The Minneapolis-based retailer said it expects sales at stores open for at least a year to decline in the low-single digit percentage range in 2017, after reporting a fall of 0.5% in 2016.
Consensus estimates were expecting the company’s same-store sales to increase 0.4% this year.
Target also forecast full-year earnings from continuing operations of US$3.80-US$4.20 per share, while analysts’ on average were expecting them to top US$5.00.
Target’s chief executive Brian Cornell, said : “Our fourth quarter results reflect the impact of rapidly-changing consumer behavior, which drove very strong digital growth but unexpected softness in our stores.”
The retailer’s results compare poorly against those of bigger rival Wal-Mart Stores Inc (NYSE:WMY), which last week reported higher-than-expected US sales for the fourth quarter as its low prices attracted more customers to its stores and online activity accelerated.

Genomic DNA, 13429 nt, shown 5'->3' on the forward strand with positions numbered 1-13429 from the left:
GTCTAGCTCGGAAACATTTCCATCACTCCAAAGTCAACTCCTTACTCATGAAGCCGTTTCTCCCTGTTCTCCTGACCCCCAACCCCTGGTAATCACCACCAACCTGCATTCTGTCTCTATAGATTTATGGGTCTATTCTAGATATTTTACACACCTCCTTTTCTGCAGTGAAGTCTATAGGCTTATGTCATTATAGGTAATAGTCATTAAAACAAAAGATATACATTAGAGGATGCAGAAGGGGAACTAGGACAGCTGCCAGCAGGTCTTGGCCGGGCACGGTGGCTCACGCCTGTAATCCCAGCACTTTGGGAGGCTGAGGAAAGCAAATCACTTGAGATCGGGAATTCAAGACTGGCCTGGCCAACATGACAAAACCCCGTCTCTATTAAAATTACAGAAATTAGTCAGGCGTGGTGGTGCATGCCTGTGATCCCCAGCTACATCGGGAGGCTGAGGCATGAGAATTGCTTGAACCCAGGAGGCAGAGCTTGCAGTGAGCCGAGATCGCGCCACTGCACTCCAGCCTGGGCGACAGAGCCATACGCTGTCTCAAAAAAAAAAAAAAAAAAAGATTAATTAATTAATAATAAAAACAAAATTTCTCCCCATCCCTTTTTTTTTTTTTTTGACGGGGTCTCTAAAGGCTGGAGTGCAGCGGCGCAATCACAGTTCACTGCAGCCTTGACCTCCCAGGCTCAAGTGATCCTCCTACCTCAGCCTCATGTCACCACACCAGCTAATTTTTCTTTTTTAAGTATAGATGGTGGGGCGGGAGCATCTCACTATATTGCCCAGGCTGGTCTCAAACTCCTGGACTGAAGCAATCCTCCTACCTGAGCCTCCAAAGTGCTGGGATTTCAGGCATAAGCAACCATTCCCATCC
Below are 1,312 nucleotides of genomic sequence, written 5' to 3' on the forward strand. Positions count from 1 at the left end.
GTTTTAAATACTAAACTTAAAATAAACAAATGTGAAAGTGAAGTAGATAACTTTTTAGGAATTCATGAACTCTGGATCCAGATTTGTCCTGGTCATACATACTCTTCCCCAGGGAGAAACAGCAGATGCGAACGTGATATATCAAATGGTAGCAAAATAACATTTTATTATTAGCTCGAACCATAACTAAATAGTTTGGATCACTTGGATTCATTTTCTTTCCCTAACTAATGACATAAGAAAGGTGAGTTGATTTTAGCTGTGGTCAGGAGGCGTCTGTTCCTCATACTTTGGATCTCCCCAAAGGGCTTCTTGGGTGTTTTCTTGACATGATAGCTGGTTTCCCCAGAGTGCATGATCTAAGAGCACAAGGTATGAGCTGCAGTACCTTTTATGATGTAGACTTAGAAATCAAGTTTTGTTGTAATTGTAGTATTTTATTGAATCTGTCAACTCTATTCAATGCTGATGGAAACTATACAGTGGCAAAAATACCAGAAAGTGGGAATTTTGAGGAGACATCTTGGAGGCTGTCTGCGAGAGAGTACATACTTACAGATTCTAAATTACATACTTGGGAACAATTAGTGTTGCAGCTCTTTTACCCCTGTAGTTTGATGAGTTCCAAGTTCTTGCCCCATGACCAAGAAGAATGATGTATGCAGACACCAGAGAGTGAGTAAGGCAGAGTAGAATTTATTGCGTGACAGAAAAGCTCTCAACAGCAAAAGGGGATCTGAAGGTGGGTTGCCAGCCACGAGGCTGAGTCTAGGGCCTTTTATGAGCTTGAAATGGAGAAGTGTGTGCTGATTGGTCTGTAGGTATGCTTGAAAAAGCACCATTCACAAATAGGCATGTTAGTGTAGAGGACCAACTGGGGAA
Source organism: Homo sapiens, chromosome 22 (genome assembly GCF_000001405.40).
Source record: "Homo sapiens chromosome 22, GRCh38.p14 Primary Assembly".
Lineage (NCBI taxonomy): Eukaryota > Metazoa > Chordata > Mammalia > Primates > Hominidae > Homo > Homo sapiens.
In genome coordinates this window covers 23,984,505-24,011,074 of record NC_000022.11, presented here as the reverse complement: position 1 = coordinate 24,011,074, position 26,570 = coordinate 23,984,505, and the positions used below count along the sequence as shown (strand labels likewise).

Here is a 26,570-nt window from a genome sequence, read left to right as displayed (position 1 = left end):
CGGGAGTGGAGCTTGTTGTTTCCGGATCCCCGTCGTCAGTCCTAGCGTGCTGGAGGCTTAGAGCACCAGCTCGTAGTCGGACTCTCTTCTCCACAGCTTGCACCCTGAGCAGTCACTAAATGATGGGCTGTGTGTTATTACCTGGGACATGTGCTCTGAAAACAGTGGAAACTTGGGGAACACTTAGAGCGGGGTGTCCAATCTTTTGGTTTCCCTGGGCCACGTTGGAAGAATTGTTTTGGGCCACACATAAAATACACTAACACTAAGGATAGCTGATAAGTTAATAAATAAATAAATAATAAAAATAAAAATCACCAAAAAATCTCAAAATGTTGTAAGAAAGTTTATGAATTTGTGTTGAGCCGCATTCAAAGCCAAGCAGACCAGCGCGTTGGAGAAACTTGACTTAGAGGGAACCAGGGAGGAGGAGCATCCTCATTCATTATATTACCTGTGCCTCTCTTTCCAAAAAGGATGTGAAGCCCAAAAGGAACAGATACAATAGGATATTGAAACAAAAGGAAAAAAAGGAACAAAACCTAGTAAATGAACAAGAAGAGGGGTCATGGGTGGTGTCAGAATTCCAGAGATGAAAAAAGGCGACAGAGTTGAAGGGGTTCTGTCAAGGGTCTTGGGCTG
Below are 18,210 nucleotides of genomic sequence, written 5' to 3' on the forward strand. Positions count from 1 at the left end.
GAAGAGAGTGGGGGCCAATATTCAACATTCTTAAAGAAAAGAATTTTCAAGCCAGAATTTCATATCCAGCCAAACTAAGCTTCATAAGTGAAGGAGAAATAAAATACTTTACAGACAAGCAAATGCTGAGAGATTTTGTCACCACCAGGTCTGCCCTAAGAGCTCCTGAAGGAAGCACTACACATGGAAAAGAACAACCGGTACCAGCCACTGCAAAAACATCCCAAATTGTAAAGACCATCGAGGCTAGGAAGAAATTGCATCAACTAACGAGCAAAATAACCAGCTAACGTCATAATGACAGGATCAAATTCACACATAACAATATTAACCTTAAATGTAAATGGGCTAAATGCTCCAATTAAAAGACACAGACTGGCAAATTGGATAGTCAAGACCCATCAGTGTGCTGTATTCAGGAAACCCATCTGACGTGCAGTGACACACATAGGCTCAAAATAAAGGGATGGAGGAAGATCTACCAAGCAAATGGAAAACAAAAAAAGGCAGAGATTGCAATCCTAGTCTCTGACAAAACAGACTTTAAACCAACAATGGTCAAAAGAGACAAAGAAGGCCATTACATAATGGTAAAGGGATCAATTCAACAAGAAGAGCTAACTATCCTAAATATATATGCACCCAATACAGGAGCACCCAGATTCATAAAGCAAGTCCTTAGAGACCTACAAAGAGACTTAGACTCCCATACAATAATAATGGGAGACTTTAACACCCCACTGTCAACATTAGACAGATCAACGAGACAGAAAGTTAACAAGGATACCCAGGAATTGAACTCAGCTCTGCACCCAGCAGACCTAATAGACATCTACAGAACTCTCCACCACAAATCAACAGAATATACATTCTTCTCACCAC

Quarterly drop …
Target’s net income dropped to US$817mln, or US$1.45 per share in the three months to January 28, down from US$1.43bn, or US$2.32 per share a year earlier.
Same-store sales in the quarter fell 1.5%, missing analysts forecasts of a 1.3% decline.
The retailer also reported a decline in gross margins to 26.9% from 27.9%.
In early New York trading, Target shares plunged 14% to US$57.49, having already fallen by around 6% since the group warned on its fourth-quarter results in January.
Story by ProactiveInvestors